On June 3, the league reinstated a football league championship game effective in 2017. The Big 12 held a conference championship game from 1996 to 2010, but after Nebraska and Colorado left to join the Big Ten and Pac-12, respectively, in 2011, the then 10-member Big 12 no longer had the required number of schools to host a title game. But the NCAA passed legislation in mid-January this year to allow a conference with fewer than 12 members to stage a championship game.

After that June 3 announcement to reinstate the Big 12 conference championship game, it was unclear whether that closed the door on expansion. But even Bowlsby had expansion on his mind in the weeks after, telling the Des Moines Register on July 5 that he hoped the conference could bring an end soon to the expansion discussion.

“I have indicated that I think it’s about time we made some decisions one way or the other,’’ Bowlsby said.

Last summer, Boren stressed his feeling that the Big 12 was at a ‘psychological disadvantage’ in the playoff era, as the league had the fewest members of the Power 5 conferences, trailing the SEC (14), Big Ten (14), ACC (14) and Pac-12 (12).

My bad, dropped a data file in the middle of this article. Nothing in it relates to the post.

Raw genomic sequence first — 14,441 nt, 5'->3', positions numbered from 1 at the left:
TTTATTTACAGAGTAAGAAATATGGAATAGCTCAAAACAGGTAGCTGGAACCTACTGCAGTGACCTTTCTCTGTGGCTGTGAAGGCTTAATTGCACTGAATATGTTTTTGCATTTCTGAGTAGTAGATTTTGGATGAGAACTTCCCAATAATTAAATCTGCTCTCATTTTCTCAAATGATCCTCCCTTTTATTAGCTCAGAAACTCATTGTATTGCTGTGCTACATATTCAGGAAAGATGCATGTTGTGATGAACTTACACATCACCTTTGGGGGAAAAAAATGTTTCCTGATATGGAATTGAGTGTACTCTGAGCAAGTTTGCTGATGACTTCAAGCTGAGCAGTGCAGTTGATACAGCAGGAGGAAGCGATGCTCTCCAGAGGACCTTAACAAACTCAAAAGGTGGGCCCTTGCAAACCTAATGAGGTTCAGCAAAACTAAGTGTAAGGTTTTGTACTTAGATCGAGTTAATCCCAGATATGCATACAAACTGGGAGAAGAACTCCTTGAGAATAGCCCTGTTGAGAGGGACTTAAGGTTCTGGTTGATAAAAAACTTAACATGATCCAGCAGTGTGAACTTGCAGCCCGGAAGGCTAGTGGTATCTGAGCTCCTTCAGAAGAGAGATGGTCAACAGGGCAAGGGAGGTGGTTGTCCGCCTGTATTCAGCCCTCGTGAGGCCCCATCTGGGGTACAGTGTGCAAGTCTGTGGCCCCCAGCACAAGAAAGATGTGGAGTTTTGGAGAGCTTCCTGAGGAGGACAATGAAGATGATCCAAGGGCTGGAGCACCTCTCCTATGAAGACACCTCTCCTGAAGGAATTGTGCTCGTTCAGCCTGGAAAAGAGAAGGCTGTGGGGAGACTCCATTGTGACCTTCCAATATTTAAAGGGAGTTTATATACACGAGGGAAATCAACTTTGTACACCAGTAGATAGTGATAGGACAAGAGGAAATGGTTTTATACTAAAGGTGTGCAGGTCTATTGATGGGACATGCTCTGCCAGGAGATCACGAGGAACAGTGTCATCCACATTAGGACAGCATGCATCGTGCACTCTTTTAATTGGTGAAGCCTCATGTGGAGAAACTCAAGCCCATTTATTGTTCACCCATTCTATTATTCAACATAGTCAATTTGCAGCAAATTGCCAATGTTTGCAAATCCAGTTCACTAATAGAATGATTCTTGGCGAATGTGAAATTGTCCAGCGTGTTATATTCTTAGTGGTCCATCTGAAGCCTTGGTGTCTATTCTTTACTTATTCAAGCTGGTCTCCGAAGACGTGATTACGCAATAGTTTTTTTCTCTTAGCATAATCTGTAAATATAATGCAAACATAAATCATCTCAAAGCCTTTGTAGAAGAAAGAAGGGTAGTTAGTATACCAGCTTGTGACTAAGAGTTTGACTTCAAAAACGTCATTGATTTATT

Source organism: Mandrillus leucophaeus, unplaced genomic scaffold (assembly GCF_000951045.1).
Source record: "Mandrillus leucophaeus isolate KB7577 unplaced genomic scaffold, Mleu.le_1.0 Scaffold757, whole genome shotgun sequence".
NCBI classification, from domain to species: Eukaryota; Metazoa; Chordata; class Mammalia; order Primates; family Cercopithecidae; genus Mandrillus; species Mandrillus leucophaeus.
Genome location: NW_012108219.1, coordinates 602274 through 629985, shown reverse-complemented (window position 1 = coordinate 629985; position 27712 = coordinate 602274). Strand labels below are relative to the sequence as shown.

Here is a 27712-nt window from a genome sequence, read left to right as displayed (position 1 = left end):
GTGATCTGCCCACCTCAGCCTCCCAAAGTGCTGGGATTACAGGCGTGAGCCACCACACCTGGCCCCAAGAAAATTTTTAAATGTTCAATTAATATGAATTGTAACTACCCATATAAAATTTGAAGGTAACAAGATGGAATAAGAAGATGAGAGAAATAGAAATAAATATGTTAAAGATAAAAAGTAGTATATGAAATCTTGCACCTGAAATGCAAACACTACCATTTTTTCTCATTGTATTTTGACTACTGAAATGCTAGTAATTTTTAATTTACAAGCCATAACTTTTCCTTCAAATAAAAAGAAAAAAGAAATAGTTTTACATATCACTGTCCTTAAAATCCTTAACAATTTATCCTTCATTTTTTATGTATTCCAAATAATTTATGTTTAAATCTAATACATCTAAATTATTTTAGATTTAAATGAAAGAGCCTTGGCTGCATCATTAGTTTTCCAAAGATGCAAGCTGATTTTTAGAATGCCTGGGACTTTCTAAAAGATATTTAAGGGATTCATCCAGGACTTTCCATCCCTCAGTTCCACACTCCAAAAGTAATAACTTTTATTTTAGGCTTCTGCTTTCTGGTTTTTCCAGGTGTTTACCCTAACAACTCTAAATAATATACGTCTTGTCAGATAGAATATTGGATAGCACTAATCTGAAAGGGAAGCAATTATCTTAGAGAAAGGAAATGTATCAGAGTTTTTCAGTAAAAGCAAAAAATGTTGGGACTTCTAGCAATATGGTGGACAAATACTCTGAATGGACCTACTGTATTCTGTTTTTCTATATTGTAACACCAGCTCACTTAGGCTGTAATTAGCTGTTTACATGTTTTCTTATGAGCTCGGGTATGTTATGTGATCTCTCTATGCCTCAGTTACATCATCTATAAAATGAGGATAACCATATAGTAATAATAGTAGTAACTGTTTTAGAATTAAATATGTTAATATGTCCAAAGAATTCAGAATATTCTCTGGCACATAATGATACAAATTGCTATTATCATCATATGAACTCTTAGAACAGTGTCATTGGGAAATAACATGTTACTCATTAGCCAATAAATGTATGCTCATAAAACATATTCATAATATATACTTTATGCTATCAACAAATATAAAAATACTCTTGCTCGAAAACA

“I think it’s something we should strive for while we have the time, stability, all of that to look and be choosy,” Boren told The Oklahoma Daily about expansion. “(We) can be very selective about who we want to add. It would have to add value to the conference. I think we should.”

As recently as last month, though, Boren indicated that expansion talk was cooling.

“I don’t anticipate any dramatic action on expansion this summer,” Boren told OU Daily on June 21.

That just gives a glimpse at how difficult it has been to predict if the Big 12 would ultimately expand, and who would be the best candidates.

One thing is for certain now, though: with Tuesday’s announcement of evaluating prospective expansion members, the Big 12 is certain to be popular among schools on the outside of the power elite in college football.

“Sometimes you may think you have to change your cell phone number because the number of schools that want to express interest in coming to join the Big 12 Conference. It's nice to be in a position where you're wanted, and we've certainly been made to feel wanted by a lot of colleges and universities across the country,” Boren said.